A touch somewhere, a pulling- about and a readjustment, might have saved "Ali Sin," but the pullings and haulings which they gave it did not. Perhaps it still lies in some managerial vault, and some day may be dragged to light and reconstructed and recast, and come into its reward. Who knows? Or it may have drifted to that harbor of forgotten plays, whence there is no returning.

As between Harte and Clemens, the whole matter was unfortunate. In the course of their association there arose a friction and the long-time friendship disappeared.



On the 16th of May, 1877, Mark Twain set out on what, in his note-book, he declared to be "the first actual pleasure-trip" he had ever taken, meaning that on every previous trip he had started with a purpose other than that of mere enjoyment. He took with him his, friend and pastor, the Rev. Joseph H. Twichell, and they sailed for Bermuda, an island resort not so well known or so fashionable as to-day.

They did not go to a hotel. Under assumed names they took up quarters in a boarding-house, with a Mrs. Kirkham, and were unmolested and altogether happy in their wanderings through four golden days. Mark Twain could not resist keeping a note-book, setting down bits of scenery and character and incident, just as he had always done. He was impressed with the cheapness of property and living in the Bermuda of that period. He makes special mention of some cottages constructed of coral blocks: "All as beautiful and as neat as a pin, at the cost of four hundred and eighty dollars each." To Twichell he remarked:

"Joe, this place is like Heaven, and I'm going to make the most of it."

"Mark," said Twichell, "that's right; make the most of a place that is like Heaven while you have a chance."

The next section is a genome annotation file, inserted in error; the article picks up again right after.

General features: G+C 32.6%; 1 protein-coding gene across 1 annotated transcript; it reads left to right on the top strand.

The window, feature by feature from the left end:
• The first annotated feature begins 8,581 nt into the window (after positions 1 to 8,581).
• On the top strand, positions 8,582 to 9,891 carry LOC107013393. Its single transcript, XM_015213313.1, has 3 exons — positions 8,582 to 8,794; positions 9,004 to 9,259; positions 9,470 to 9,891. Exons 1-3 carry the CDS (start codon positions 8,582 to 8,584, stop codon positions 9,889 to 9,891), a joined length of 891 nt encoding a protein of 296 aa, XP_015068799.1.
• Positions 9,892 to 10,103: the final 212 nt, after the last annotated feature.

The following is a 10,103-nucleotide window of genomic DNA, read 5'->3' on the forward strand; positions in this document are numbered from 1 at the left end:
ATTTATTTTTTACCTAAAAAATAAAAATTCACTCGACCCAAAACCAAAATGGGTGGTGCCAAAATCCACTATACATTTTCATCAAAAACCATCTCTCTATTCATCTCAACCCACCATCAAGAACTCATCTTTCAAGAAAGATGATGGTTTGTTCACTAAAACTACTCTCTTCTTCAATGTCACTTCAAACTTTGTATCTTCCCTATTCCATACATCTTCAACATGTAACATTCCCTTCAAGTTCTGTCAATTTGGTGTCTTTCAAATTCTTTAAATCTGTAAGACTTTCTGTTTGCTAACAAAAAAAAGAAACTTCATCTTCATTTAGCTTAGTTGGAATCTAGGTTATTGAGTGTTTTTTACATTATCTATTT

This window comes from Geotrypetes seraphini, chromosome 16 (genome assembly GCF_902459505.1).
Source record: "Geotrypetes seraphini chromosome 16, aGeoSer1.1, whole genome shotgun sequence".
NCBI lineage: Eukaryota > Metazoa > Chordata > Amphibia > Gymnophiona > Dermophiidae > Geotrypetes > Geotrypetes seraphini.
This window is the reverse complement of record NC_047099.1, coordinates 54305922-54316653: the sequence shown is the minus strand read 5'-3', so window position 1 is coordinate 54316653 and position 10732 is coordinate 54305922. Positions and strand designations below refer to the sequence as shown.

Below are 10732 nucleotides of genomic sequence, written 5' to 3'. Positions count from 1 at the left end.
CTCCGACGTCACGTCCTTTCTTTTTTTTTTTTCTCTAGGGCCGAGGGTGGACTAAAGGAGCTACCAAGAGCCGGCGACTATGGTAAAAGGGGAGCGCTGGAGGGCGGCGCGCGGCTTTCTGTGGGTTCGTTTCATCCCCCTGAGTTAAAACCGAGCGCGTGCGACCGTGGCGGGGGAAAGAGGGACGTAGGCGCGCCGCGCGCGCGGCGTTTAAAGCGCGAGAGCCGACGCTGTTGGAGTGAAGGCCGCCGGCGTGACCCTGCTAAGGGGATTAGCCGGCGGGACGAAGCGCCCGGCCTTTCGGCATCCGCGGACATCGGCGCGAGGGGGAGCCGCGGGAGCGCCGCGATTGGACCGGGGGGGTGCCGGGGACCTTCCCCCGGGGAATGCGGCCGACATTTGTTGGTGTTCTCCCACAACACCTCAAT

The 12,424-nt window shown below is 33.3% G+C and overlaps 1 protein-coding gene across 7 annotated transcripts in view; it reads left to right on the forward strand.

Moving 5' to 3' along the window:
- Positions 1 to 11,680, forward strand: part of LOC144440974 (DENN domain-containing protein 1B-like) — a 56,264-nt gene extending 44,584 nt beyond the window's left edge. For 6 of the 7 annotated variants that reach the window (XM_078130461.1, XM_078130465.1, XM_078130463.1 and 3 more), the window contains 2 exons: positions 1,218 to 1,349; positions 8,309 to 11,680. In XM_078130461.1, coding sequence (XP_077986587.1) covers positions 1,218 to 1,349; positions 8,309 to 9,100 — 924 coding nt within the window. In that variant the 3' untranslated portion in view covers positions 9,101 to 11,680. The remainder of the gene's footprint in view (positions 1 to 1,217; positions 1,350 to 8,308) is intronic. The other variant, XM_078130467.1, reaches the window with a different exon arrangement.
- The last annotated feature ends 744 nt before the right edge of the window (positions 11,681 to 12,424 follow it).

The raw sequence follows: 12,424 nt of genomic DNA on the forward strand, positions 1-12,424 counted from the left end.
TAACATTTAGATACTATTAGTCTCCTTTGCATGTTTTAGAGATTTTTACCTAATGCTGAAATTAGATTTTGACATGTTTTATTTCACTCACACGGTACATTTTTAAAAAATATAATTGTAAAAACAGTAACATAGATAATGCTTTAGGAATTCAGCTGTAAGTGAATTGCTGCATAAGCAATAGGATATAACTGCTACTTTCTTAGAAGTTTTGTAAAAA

In one of the entries--the final one--Clemens says:

"Bermuda is free (at present) from the triple curse of railways, telegraphs, and newspapers, but this will not last the year. I propose to spend next year here and no more."

When they were ready to leave, and started for the steamer, Twichell made an excuse to go back, his purpose being to tell their landlady and her daughter that, without knowing it, they had been entertaining Mark Twain.

"Did you ever hear of Mark Twain?" asked Twichell.

The daughter answered.

"Yes," she said, "until I'm tired of the name. I know a young man who never talks of anything else."

"Well," said Twichell, "that gentleman with me is Mark Twain."

The Kirkhams declined to believe it at first, and then were in deep sorrow that they had not known it earlier. Twichell promised that he and Clemens would come back the next year; and they meant to go back--we always mean to go back to places--but it was thirty years before they returned at last, and then their pleasant landlady was dead.

On the home trip they sighted a wandering vessel, manned by blacks, trying to get to New York. She had no cargo and was pretty helpless. Later, when she was reported again, Clemens wrote about it in a Hartford paper, telling the story as he knew it. The vessel had shipped the crew, on a basis of passage to New York, in exchange for labor. So it was a "pleasure-excursion!" Clemens dwelt on this fancy:

I have heard of a good many pleasure-excursions, but this heads the list. It is monumental, and if ever the tired old tramp is found I should like to be there and see him in his sorrowful rags and his venerable head of grass and seaweed, and hear the ancient mariners tell the story of their mysterious wanderings through the solemn solitudes of the ocean.

Long afterward this vagrant craft was reported again, still drifting with the relentless Gulf Stream. Perhaps she reached New York in time; one would like to know, but there seems no good way to find out.

That first Bermuda voyage was always a happy memory to Mark Twain. To Twichell he wrote that it was the "joyousest trip" he had ever made:

Not a heartache anywhere, not a twinge of conscience.

Mark Twain
Classic Literature Library

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